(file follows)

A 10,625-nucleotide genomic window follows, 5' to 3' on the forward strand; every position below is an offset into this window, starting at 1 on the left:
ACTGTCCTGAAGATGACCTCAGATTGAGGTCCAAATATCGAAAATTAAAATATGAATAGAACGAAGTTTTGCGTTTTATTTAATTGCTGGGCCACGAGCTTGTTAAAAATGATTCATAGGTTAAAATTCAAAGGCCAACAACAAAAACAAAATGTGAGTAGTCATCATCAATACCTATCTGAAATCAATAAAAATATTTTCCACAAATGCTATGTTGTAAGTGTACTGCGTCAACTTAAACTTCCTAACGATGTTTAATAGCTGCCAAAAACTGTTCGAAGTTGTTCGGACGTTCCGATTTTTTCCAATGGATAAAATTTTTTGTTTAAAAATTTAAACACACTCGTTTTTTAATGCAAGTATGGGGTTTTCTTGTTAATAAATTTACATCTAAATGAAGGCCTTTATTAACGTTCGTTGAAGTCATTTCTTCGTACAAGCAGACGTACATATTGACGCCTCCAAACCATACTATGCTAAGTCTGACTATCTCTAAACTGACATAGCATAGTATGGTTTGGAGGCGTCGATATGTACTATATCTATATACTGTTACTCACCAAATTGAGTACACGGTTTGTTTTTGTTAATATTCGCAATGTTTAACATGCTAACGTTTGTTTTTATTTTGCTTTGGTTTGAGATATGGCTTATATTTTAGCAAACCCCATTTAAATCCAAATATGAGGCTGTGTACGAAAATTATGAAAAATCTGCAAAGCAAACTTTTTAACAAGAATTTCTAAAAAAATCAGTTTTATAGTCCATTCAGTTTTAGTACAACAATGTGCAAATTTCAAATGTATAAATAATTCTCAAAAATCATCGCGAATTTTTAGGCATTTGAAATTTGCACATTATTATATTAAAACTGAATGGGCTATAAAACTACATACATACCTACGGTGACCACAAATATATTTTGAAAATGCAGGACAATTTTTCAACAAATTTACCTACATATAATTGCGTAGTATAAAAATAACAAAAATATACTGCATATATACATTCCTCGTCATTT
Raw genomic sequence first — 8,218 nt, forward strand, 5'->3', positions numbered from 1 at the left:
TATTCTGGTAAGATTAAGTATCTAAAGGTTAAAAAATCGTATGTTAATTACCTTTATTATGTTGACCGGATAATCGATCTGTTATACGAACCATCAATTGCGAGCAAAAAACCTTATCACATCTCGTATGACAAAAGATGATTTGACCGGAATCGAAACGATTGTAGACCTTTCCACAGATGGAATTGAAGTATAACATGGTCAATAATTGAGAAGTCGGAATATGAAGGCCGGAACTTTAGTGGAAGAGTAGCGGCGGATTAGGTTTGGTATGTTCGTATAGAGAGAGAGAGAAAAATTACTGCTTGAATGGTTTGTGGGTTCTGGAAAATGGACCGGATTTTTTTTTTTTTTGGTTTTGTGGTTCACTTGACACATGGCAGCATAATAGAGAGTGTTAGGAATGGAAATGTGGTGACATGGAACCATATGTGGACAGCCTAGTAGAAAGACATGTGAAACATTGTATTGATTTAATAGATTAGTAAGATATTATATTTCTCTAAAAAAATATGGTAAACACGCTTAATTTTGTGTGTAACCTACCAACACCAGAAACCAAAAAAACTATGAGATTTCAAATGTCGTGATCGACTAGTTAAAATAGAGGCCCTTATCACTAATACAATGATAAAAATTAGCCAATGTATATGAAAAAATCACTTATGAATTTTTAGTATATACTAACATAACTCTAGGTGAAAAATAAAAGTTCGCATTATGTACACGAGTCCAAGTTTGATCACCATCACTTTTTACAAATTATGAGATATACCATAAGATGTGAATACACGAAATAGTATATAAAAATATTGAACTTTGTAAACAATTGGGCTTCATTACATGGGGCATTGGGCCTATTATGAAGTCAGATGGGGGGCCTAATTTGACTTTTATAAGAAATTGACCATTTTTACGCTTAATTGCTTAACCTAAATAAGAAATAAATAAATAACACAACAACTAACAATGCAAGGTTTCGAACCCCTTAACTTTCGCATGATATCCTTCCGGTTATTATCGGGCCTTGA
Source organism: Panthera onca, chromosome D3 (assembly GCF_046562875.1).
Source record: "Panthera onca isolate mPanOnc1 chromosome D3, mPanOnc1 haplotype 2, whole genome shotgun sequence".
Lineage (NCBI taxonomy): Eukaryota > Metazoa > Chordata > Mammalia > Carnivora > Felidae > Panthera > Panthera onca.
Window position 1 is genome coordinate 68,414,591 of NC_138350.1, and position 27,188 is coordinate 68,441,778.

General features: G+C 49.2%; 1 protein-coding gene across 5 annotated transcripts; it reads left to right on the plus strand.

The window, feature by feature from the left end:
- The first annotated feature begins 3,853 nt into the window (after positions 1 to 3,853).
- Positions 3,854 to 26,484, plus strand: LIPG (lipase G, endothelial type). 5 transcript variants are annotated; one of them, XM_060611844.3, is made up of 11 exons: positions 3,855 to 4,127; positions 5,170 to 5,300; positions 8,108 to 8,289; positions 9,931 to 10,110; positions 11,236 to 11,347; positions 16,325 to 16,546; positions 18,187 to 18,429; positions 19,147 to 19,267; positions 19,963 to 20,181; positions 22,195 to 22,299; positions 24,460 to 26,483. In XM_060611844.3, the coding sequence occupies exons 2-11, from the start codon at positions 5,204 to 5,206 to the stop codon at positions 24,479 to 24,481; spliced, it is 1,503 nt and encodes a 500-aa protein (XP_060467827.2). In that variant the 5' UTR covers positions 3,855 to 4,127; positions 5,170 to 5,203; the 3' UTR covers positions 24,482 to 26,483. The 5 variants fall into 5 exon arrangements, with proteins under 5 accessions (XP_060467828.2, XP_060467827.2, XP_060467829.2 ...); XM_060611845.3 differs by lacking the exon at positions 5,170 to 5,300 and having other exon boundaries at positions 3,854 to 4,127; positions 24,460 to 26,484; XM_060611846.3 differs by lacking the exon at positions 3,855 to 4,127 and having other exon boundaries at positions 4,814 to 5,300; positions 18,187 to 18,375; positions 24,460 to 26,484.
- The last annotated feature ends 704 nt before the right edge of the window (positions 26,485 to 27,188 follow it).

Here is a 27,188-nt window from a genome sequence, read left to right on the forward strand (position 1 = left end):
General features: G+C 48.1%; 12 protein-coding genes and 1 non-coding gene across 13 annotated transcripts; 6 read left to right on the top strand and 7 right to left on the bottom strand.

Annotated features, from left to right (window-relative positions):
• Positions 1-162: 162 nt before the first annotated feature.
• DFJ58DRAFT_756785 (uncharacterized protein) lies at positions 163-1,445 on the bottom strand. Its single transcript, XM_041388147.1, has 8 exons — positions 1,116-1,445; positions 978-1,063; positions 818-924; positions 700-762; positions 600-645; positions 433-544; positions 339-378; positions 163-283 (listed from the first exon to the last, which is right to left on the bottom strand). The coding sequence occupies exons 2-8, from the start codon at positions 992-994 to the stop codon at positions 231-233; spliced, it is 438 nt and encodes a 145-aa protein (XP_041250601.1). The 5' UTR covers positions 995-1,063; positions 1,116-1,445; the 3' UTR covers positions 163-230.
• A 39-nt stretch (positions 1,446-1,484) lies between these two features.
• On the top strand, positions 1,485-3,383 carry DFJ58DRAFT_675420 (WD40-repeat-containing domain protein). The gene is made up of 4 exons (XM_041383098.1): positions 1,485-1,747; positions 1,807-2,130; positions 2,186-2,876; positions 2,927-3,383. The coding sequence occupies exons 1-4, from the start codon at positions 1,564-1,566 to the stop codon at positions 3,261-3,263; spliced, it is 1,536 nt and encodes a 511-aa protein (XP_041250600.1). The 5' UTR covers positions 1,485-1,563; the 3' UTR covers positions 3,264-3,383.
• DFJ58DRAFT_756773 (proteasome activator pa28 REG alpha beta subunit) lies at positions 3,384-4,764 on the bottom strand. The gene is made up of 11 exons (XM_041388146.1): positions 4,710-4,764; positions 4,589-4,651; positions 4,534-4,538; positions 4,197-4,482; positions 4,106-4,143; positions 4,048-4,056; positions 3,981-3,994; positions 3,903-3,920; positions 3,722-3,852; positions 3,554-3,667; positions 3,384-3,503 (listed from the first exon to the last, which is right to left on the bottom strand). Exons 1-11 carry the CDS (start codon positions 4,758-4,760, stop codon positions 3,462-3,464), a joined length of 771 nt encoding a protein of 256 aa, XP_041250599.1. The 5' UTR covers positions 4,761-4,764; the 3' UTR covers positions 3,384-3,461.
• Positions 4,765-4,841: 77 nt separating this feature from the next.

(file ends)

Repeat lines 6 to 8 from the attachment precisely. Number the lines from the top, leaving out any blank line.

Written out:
Source record: "Panthera onca isolate mPanOnc1 chromosome D3, mPanOnc1 haplotype 2, whole genome shotgun sequence".
Lineage (NCBI taxonomy): Eukaryota > Metazoa > Chordata > Mammalia > Carnivora > Felidae > Panthera > Panthera onca.
Window position 1 is genome coordinate 68,414,591 of NC_138350.1, and position 27,188 is coordinate 68,441,778.